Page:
In fact, Dwight's life is so perfect at this point that even his smallest desires begin to come to fruition. Case in point: the rocking chair. When Dwight accompanies Michael to a cocktail party at David Wallace's house in the season 3 episode "Cocktails," he spends time admiring a wooden rocking chair in Wallace's son's bedroom. As he lovingly fondles the piece of furniture he declares that he wants one for himself.

Once the ninth season rolls around, it's revealed that at some point along the way, Dwight did finally get his wish. In the episode "The Farm," the salesman is interviewed as he sits in a gorgeous wooden rocking chair that looks exactly like the one he wished for six seasons earlier.

The return of the plasma screen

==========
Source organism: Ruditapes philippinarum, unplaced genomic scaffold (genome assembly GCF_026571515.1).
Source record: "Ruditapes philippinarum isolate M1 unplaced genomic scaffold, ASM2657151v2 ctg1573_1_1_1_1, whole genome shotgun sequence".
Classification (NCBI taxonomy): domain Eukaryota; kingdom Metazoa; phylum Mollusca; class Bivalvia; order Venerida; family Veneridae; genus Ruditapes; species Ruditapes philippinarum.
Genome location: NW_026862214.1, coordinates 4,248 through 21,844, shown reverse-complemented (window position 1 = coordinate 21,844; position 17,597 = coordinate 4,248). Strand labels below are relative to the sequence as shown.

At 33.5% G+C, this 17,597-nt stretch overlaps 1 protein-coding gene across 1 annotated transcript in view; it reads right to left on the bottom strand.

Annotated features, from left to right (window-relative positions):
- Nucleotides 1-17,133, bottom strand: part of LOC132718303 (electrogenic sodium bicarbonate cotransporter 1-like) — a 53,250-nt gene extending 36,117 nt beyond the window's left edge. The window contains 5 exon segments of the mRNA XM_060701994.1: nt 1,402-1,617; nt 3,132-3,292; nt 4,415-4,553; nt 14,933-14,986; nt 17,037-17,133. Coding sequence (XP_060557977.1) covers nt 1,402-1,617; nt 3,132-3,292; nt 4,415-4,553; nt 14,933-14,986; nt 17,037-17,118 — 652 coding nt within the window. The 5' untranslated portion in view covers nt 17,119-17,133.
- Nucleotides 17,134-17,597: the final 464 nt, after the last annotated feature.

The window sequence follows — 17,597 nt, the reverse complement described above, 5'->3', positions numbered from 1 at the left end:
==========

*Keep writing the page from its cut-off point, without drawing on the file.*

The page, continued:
Michael Scott is proud of his possessions. From showcasing his Dundee Awards to proudly piping on his "all aboard for sales" train whistle, the man loves to show off his stuff. This is on perfect display in the season 4 episode "Dinner Party," in which Michael exhibits his pathetically small plasma screen television as if it's the greatest thing since sliced bread. Later in the episode, Jan throws a Dundee at it, cracking the screen and infuriating Michael in the process.